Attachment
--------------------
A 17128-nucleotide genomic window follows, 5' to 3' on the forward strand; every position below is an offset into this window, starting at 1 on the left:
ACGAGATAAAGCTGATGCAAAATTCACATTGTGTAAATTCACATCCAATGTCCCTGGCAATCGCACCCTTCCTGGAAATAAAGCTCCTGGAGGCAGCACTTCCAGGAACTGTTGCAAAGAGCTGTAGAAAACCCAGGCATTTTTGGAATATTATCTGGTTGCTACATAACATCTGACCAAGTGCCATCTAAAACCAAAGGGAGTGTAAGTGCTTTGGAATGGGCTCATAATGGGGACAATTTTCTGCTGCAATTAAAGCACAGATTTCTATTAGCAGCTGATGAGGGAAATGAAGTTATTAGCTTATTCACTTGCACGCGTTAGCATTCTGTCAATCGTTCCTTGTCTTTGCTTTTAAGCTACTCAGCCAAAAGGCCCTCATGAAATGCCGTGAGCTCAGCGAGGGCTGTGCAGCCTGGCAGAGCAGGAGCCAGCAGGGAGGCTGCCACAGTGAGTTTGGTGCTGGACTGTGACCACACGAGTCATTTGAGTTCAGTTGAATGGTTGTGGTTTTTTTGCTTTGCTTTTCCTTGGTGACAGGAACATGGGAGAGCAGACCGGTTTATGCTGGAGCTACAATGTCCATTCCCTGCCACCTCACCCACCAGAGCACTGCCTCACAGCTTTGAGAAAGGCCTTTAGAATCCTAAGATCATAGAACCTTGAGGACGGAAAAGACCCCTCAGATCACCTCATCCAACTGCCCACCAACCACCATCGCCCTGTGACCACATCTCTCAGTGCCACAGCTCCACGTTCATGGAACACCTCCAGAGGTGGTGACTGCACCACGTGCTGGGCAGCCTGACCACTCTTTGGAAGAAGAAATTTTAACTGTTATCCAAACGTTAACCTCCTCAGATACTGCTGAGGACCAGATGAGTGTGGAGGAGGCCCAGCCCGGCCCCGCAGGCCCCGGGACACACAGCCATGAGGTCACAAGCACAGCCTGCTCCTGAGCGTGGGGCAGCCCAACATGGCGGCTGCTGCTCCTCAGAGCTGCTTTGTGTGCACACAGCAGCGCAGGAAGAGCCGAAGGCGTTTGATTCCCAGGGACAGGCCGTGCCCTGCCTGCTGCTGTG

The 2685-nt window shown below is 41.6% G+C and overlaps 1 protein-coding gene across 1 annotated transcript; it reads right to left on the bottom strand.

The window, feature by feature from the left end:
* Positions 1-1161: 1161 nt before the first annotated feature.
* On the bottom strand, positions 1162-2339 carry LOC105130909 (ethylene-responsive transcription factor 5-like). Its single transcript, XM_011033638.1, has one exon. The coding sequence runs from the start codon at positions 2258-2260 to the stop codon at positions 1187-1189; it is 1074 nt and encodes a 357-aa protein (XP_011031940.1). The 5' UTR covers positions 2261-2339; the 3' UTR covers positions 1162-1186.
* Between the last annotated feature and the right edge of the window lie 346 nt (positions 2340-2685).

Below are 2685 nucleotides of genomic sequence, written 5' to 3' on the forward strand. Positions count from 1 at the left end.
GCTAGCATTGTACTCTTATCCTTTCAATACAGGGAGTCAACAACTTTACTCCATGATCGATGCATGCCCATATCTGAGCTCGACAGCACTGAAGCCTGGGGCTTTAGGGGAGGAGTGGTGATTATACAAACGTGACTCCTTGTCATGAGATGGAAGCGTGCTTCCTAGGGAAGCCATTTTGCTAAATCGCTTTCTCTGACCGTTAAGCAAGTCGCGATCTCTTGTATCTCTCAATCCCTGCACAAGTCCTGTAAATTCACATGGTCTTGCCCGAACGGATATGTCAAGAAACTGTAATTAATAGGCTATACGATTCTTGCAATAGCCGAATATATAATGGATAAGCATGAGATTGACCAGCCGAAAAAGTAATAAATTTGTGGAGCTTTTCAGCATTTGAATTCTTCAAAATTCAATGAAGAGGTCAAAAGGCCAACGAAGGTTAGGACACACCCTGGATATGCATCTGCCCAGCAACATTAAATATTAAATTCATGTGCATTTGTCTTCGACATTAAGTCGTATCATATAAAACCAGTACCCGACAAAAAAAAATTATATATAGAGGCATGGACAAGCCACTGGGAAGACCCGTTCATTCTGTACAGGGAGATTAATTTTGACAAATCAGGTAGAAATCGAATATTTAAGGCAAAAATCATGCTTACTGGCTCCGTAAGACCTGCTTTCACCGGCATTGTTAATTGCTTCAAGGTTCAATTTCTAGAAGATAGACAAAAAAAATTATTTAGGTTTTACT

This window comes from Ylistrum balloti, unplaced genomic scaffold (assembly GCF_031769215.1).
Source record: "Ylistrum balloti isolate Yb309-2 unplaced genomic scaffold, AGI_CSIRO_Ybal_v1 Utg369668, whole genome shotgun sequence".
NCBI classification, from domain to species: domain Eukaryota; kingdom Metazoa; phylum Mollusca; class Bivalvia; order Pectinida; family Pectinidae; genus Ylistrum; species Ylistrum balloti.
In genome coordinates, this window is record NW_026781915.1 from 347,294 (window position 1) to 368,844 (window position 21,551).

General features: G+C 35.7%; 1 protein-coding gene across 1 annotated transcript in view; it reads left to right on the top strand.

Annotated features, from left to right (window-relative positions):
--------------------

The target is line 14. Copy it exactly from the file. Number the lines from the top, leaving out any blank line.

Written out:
General features: G+C 35.7%; 1 protein-coding gene across 1 annotated transcript in view; it reads left to right on the top strand.